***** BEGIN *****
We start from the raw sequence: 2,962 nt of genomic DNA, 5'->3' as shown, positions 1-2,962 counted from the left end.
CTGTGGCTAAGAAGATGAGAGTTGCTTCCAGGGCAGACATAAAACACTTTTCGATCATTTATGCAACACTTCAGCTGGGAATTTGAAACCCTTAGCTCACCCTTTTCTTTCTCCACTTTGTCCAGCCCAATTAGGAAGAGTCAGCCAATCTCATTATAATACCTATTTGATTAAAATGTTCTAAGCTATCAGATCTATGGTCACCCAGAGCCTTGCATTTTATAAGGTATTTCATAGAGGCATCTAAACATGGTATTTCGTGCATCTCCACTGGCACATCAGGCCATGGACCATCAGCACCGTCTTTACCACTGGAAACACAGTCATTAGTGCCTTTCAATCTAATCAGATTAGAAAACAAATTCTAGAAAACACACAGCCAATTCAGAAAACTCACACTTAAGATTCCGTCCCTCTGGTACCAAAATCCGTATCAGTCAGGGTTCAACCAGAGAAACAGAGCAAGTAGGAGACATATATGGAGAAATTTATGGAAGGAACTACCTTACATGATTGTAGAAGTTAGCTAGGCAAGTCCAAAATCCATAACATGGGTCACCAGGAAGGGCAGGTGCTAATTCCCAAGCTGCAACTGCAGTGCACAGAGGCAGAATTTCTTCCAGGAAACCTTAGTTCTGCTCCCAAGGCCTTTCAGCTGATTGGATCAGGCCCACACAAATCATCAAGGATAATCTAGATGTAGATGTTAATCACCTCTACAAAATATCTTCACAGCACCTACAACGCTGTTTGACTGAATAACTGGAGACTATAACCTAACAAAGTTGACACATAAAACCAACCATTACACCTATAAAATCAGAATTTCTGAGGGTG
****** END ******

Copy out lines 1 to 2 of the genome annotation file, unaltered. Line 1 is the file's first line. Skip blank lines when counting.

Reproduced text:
We start from the raw sequence: 2,962 nt of genomic DNA, 5'->3' as shown, positions 1-2,962 counted from the left end.
CTGTGGCTAAGAAGATGAGAGTTGCTTCCAGGGCAGACATAAAACACTTTTCGATCATTTATGCAACACTTCAGCTGGGAATTTGAAACCCTTAGCTCACCCTTTTCTTTCTCCACTTTGTCCAGCCCAATTAGGAAGAGTCAGCCAATCTCATTATAATACCTATTTGATTAAAATGTTCTAAGCTATCAGATCTATGGTCACCCAGAGCCTTGCATTTTATAAGGTATTTCATAGAGGCATCTAAACATGGTATTTCGTGCATCTCCACTGGCACATCAGGCCATGGACCATCAGCACCGTCTTTACCACTGGAAACACAGTCATTAGTGCCTTTCAATCTAATCAGATTAGAAAACAAATTCTAGAAAACACACAGCCAATTCAGAAAACTCACACTTAAGATTCCGTCCCTCTGGTACCAAAATCCGTATCAGTCAGGGTTCAACCAGAGAAACAGAGCAAGTAGGAGACATATATGGAGAAATTTATGGAAGGAACTACCTTACATGATTGTAGAAGTTAGCTAGGCAAGTCCAAAATCCATAACATGGGTCACCAGGAAGGGCAGGTGCTAATTCCCAAGCTGCAACTGCAGTGCACAGAGGCAGAATTTCTTCCAGGAAACCTTAGTTCTGCTCCCAAGGCCTTTCAGCTGATTGGATCAGGCCCACACAAATCATCAAGGATAATCTAGATGTAGATGTTAATCACCTCTACAAAATATCTTCACAGCACCTACAACGCTGTTTGACTGAATAACTGGAGACTATAACCTAACAAAGTTGACACATAAAACCAACCATTACACCTATAAAATCAGAATTTCTGAGGGTG